Ken Segall: Why Steve Jobs Never Put Customers in Ads
Apple's most recent TV commercials absolutely suck.
And while typically writing that anything Apple sucks will get you a first class ticket to trolly flame-ville, this is a rare case where a lot of the Internet seems to agree. You may have seen these ads if you've been watching the 2012 Olympics coverage; they're the ones showing a beatific Apple Store Genius helping clueless customers. And they're surprisingly bad for a company that's usually so good at, well, most everything related to delighting and enticing customers.
Maybe they look different in the context of some other Apple clunkers, as others have noted, but I think the reader can judge for him- or herself.
To me, the message of these spots is, “Unless you let us help you, you’ll stay stuck on stupid.” A few more like these, and the Apple that threw a hammer at a propaganda-filled movie screen to save us from 1984, and that later gave us black and white images of history makers to convince us a computer company could help us think different, will have settled for the total Best Buy-ification of its brand.
On the other hand, what do I know? I’m just a journalist, so it doesn't matter what I think of these ads. Instead, I asked Ken Segall, a former Creative Director at the ad agency Chiat/Day, who worked with Steve Jobs for more than 12 years at Apple and NeXT, and who also gives the ads a big fat “meh.”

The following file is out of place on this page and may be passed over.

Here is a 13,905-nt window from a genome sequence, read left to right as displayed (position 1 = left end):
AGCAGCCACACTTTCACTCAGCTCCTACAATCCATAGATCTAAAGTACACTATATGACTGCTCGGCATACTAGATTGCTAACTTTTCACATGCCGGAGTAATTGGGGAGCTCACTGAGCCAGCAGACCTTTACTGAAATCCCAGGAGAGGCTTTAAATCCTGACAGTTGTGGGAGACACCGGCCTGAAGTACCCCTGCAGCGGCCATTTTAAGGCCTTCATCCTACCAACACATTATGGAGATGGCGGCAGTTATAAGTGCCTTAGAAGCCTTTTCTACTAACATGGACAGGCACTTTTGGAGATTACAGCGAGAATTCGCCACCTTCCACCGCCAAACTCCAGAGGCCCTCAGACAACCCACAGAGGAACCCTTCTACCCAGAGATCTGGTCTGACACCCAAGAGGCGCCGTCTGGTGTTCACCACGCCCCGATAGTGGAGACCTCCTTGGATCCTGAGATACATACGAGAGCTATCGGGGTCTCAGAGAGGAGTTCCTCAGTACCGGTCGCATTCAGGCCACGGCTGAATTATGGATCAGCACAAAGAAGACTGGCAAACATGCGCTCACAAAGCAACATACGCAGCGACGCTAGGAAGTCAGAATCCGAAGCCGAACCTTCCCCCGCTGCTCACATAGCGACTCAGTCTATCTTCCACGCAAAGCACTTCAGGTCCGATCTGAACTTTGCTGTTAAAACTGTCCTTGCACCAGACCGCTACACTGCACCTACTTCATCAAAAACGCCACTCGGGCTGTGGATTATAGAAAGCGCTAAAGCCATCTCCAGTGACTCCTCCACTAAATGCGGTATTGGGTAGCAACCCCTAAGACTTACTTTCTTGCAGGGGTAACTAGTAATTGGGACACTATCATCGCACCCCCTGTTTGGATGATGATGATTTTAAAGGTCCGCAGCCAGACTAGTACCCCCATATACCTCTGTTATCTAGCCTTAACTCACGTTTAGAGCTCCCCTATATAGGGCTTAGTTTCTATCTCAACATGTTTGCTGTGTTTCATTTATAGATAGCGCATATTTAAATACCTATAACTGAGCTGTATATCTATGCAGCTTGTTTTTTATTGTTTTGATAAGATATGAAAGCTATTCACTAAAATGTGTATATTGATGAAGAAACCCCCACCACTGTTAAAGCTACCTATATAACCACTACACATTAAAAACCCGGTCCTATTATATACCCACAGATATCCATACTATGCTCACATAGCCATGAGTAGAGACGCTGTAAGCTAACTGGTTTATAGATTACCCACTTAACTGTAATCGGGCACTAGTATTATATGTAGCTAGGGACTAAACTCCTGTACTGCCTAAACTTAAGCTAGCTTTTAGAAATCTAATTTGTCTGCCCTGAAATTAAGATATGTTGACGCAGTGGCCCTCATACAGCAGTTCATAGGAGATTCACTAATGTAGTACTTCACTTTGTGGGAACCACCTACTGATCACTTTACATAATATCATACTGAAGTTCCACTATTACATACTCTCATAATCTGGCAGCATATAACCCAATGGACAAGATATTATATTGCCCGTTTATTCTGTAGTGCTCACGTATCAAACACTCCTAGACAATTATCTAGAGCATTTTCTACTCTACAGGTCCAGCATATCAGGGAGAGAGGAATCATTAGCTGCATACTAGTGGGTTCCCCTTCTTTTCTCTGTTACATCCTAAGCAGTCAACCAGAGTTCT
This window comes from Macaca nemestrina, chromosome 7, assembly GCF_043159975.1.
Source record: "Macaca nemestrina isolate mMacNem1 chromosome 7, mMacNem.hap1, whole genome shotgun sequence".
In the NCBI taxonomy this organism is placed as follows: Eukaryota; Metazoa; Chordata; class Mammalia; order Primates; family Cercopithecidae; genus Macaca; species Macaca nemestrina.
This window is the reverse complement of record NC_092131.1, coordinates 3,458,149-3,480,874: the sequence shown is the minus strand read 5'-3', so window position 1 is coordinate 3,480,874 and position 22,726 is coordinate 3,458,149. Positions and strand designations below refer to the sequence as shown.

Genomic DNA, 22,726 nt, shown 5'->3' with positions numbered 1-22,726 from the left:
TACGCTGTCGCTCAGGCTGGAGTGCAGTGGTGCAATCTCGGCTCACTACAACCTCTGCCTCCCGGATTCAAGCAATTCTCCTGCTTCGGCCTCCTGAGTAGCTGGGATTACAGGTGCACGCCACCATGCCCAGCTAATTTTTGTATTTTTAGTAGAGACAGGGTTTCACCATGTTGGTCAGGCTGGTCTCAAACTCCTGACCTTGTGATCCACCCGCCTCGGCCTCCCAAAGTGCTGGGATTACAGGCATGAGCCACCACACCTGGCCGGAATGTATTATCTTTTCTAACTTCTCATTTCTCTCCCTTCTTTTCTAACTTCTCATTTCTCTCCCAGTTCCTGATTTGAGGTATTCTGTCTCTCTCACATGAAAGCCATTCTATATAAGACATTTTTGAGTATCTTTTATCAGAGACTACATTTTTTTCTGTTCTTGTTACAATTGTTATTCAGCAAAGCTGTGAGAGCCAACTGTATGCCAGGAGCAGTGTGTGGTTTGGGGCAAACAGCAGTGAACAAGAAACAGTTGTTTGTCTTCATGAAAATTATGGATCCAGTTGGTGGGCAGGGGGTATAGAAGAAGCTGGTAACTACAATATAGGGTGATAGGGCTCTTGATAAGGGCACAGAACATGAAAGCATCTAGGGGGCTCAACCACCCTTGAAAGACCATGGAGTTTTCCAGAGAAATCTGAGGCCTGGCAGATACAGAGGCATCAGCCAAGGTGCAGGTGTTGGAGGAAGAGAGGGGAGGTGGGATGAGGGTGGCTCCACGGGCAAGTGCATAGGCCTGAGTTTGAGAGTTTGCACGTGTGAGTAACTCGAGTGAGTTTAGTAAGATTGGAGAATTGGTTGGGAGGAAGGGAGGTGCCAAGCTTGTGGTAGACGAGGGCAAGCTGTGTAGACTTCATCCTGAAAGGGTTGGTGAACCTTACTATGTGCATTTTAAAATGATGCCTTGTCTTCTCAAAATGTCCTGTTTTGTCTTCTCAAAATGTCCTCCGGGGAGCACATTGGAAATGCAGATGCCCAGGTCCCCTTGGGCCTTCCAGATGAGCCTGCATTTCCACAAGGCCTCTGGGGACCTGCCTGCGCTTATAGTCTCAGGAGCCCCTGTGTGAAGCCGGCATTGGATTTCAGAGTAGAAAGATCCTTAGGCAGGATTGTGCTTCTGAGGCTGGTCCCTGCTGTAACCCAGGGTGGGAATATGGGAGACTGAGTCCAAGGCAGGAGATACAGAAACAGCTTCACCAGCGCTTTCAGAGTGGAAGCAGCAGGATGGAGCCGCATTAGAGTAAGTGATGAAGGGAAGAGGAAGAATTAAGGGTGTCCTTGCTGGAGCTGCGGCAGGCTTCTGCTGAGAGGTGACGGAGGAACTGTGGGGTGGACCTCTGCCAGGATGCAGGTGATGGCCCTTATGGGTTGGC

Reached via his Facebook page, Segall shared a few thoughts with PandoDaily about the TV spots.
Since the Genius Bar is a big reason why customers flock to the Apple Stores even though they can buy the same products online, Segall does agree there are good reasons to feature the Geniuses in a series of Mac ads.
“But once you embrace that strategy, there are a thousand ways to execute it — and a great many people seem to be disappointed by the one Apple chose [for this one],” Segall said.
“For one thing, Apple has chosen to fashion each commercial as a sitcom. There is ‘shtick’ in each one, exaggerated dialog and exaggerated characters. All that's missing is the laugh track. If this were done well, the natives might not be so restless — but overall the ads just aren't that funny. In fact, to many they are uncomfortably un-funny.”
In his new book “Insanely Simple: The Obsession That Drives Apple's Success", Segall brings up some old conversations with Jobs about featuring Apple customers in TV commercials. Back then, Jobs wanted to avoid that. Why? Because personality types are subjective. What’s annoying to one person can seem cool to someone else.
“So most of the time we featured only beauty shots of products, then (added) humanity with the scripts and voice talent,” Segall said. “Obviously, the company got much better at using human beings in its advertising since, but doing this well isn't always easy.”
In the case of the latest spots, the customers – not the technology or the high-minded ideals of the company or the amazing things the technology empowers people to do – are what’s front and center.
“Though there is a reason why they are portrayed as somewhat helpless — to show the value of the Genius — many people get turned off when asked to see [versions of] themselves in dumb characters,” Segall said. “In the Mac vs PC commercials, this issue didn't exist. They weren't real people. They represented the computers, not us. Those ads were pure entertainment, designed to illuminate the differences between platforms.
Segall continued: “Last, I think quality is an issue. And that's a bad issue when you're a company that has come to stand for quality. The new ads just don't feel up to the high Apple standards. Some have noted that they feel more like ads from Best Buy. I think this is the result of the writing, casting, acting, directing, and overall production values — areas in which Apple has always excelled. In fact, I think that's it in a nutshell: The new ads don't feel like Apple. And for as long as any of us can remember, everything Apple does has felt like Apple."